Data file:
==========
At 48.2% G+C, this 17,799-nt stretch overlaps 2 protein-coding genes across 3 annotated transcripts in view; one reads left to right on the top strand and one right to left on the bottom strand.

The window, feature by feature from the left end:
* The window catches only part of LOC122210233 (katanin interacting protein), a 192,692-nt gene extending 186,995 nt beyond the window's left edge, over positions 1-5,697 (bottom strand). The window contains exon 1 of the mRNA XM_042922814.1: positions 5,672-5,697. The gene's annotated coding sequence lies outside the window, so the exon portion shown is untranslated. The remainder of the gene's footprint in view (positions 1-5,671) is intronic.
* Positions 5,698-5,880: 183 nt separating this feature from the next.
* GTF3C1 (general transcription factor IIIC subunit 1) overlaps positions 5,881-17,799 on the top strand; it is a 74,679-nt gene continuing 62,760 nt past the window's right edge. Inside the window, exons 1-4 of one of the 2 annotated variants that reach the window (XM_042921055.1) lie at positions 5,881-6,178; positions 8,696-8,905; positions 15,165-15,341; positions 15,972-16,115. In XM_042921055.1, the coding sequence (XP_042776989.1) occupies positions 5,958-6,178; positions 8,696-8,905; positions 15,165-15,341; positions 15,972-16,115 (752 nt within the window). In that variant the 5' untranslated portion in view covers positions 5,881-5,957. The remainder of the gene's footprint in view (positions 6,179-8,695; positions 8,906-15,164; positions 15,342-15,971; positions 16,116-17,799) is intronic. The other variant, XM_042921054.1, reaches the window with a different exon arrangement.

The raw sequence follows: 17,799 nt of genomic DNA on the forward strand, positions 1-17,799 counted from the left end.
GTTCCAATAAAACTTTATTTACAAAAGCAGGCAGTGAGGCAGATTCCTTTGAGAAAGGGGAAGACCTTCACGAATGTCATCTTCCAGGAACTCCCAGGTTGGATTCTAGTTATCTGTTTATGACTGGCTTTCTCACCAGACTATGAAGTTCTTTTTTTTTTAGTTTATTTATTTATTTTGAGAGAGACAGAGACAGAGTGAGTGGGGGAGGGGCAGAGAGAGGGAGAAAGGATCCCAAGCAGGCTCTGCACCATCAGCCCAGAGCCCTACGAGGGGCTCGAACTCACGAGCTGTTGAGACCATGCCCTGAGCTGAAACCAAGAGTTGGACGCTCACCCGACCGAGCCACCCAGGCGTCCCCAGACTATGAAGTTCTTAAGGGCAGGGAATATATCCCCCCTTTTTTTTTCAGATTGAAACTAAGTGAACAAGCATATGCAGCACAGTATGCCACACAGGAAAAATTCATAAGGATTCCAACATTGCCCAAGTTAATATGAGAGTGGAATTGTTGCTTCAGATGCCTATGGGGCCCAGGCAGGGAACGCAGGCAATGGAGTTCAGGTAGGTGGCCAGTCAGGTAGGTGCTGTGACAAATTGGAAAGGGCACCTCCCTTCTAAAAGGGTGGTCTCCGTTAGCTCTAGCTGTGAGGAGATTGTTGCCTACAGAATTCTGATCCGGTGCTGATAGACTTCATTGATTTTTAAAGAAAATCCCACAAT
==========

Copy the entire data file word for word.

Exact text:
At 48.2% G+C, this 17,799-nt stretch overlaps 2 protein-coding genes across 3 annotated transcripts in view; one reads left to right on the top strand and one right to left on the bottom strand.

The window, feature by feature from the left end:
* The window catches only part of LOC122210233 (katanin interacting protein), a 192,692-nt gene extending 186,995 nt beyond the window's left edge, over positions 1-5,697 (bottom strand). The window contains exon 1 of the mRNA XM_042922814.1: positions 5,672-5,697. The gene's annotated coding sequence lies outside the window, so the exon portion shown is untranslated. The remainder of the gene's footprint in view (positions 1-5,671) is intronic.
* Positions 5,698-5,880: 183 nt separating this feature from the next.
* GTF3C1 (general transcription factor IIIC subunit 1) overlaps positions 5,881-17,799 on the top strand; it is a 74,679-nt gene continuing 62,760 nt past the window's right edge. Inside the window, exons 1-4 of one of the 2 annotated variants that reach the window (XM_042921055.1) lie at positions 5,881-6,178; positions 8,696-8,905; positions 15,165-15,341; positions 15,972-16,115. In XM_042921055.1, the coding sequence (XP_042776989.1) occupies positions 5,958-6,178; positions 8,696-8,905; positions 15,165-15,341; positions 15,972-16,115 (752 nt within the window). In that variant the 5' untranslated portion in view covers positions 5,881-5,957. The remainder of the gene's footprint in view (positions 6,179-8,695; positions 8,906-15,164; positions 15,342-15,971; positions 16,116-17,799) is intronic. The other variant, XM_042921054.1, reaches the window with a different exon arrangement.

The raw sequence follows: 17,799 nt of genomic DNA on the forward strand, positions 1-17,799 counted from the left end.
GTTCCAATAAAACTTTATTTACAAAAGCAGGCAGTGAGGCAGATTCCTTTGAGAAAGGGGAAGACCTTCACGAATGTCATCTTCCAGGAACTCCCAGGTTGGATTCTAGTTATCTGTTTATGACTGGCTTTCTCACCAGACTATGAAGTTCTTTTTTTTTTAGTTTATTTATTTATTTTGAGAGAGACAGAGACAGAGTGAGTGGGGGAGGGGCAGAGAGAGGGAGAAAGGATCCCAAGCAGGCTCTGCACCATCAGCCCAGAGCCCTACGAGGGGCTCGAACTCACGAGCTGTTGAGACCATGCCCTGAGCTGAAACCAAGAGTTGGACGCTCACCCGACCGAGCCACCCAGGCGTCCCCAGACTATGAAGTTCTTAAGGGCAGGGAATATATCCCCCCTTTTTTTTTCAGATTGAAACTAAGTGAACAAGCATATGCAGCACAGTATGCCACACAGGAAAAATTCATAAGGATTCCAACATTGCCCAAGTTAATATGAGAGTGGAATTGTTGCTTCAGATGCCTATGGGGCCCAGGCAGGGAACGCAGGCAATGGAGTTCAGGTAGGTGGCCAGTCAGGTAGGTGCTGTGACAAATTGGAAAGGGCACCTCCCTTCTAAAAGGGTGGTCTCCGTTAGCTCTAGCTGTGAGGAGATTGTTGCCTACAGAATTCTGATCCGGTGCTGATAGACTTCATTGATTTTTAAAGAAAATCCCACAAT